Next, take a look at any outliers, both good and bad.
Did a particular email perform really well or really poorly? If so, do you have a theory about why it did better or worse than the others? Make note of each of these outliers.
For example, in this chart, open rates improved fairly consistently except for Email 5, which took a dip:
We would want to take a look at that particular email to try and figure out why it didn’t do as well as the others.
Step 4: Look for Patterns
Next, look for any patterns that emerge. Does a particular topic do really well, or really poorly? What about your send time? Does a specific time of day do better or worse than average? What types of subject lines performed better or worse?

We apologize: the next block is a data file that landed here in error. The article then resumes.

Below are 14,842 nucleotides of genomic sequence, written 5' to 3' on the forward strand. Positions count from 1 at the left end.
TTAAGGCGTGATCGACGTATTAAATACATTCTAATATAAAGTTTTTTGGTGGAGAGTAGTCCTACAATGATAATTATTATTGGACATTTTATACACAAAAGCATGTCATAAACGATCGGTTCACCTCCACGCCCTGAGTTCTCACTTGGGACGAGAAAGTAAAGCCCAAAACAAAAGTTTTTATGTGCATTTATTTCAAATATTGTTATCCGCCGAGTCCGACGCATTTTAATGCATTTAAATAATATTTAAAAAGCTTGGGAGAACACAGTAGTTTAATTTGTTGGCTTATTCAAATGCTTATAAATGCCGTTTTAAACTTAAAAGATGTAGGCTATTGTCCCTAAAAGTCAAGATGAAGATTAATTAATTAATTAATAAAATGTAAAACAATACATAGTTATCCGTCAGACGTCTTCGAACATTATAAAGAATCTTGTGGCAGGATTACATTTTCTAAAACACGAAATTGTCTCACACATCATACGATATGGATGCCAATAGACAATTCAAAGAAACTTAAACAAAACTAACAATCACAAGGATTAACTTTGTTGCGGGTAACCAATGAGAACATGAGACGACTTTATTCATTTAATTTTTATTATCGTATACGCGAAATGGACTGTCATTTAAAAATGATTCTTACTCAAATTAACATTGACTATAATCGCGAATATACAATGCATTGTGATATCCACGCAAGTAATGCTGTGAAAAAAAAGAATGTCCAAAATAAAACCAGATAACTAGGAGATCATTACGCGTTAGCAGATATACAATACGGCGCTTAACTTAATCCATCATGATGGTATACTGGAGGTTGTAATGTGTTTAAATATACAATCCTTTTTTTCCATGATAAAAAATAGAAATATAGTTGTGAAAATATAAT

Take notes and use this information to improve your future campaigns.
Step 5: Set Goals
Finally, set a goal for your open rate (and all other performance metrics). How much would you like to improve your metrics over the baseline?
Now is a good time to go back to the industry averages and see where you stand. Don’t obsess over these numbers, however. Use them to help you establish a realistic goal for yourself.
4 Reasons Why You Have a Low Open Rate
You may find that your open rates are way lower than the industry average. If that’s the case, you may have a problem that needs to be addressed. Here are 4 reasons why your email open rates may be lower than they should be:
- Unqualified subscribers. If you purchased an email list, you can expect open rates well below the industry average. Never, ever purchase an email list! The same goes for lists that were acquired without properly qualifying subscribers.
- Not segmenting your list. If you send the same email to every single person on your list, you’ll never get the kind of engagement you’re looking for.